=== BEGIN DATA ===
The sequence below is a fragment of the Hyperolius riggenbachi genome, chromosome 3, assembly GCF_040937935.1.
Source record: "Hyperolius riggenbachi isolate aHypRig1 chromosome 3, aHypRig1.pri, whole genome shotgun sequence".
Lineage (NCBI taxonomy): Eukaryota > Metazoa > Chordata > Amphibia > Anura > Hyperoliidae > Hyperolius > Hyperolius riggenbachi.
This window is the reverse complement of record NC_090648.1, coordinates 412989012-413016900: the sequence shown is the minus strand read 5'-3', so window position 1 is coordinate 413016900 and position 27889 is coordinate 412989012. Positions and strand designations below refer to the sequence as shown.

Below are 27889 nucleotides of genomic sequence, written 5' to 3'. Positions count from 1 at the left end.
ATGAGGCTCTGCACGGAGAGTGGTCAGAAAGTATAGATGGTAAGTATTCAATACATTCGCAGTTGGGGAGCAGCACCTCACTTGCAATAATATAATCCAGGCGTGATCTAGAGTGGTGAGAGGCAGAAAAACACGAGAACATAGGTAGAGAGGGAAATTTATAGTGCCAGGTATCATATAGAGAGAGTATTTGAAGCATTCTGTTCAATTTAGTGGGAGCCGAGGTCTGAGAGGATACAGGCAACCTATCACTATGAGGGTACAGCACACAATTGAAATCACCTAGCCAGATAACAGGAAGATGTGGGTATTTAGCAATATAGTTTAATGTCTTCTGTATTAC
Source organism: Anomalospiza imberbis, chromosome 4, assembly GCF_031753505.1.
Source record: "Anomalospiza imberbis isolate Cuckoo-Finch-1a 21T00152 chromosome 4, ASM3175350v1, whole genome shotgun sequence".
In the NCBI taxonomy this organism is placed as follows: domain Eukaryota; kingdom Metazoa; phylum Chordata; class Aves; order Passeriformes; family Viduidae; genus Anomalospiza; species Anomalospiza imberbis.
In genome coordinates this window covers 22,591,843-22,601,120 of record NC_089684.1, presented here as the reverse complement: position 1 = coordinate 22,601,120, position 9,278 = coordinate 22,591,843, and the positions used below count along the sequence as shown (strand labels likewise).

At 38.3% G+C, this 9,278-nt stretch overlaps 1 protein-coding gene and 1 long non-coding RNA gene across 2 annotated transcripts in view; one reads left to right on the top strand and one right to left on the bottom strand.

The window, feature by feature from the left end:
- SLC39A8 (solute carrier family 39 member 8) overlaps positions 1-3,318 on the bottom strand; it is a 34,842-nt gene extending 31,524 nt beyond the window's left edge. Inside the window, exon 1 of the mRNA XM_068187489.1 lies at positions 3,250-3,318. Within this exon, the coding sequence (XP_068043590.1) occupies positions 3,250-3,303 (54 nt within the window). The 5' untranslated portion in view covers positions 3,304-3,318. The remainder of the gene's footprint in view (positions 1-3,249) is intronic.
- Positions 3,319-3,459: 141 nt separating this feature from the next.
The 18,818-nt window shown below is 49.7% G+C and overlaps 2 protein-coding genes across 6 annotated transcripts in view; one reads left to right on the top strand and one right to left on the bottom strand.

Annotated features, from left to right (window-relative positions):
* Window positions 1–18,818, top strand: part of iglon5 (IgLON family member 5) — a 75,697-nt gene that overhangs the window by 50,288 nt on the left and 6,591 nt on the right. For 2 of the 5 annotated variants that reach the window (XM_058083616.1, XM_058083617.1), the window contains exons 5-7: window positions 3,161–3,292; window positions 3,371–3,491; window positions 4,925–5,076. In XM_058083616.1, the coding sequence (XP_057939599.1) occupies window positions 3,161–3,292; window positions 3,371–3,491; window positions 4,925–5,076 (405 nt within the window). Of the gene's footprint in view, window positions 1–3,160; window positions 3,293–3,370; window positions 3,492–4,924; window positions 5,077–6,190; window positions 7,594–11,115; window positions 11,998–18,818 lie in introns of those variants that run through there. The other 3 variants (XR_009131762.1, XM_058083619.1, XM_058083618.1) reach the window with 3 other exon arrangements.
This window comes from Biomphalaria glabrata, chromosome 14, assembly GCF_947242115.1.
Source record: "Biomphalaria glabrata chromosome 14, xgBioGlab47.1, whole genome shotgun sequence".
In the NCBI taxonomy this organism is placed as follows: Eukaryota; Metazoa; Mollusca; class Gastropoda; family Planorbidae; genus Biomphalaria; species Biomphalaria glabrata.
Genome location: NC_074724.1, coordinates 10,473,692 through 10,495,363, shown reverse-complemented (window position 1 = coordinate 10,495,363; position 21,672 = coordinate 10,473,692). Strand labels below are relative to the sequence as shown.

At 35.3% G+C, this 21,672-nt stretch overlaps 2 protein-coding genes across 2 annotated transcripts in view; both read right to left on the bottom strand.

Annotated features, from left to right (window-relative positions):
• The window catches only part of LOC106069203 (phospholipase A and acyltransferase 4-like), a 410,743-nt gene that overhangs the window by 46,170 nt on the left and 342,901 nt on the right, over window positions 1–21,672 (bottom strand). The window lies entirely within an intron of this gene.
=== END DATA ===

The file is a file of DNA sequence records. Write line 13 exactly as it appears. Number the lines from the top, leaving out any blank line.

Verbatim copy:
- SLC39A8 (solute carrier family 39 member 8) overlaps positions 1-3,318 on the bottom strand; it is a 34,842-nt gene extending 31,524 nt beyond the window's left edge. Inside the window, exon 1 of the mRNA XM_068187489.1 lies at positions 3,250-3,318. Within this exon, the coding sequence (XP_068043590.1) occupies positions 3,250-3,303 (54 nt within the window). The 5' untranslated portion in view covers positions 3,304-3,318. The remainder of the gene's footprint in view (positions 1-3,249) is intronic.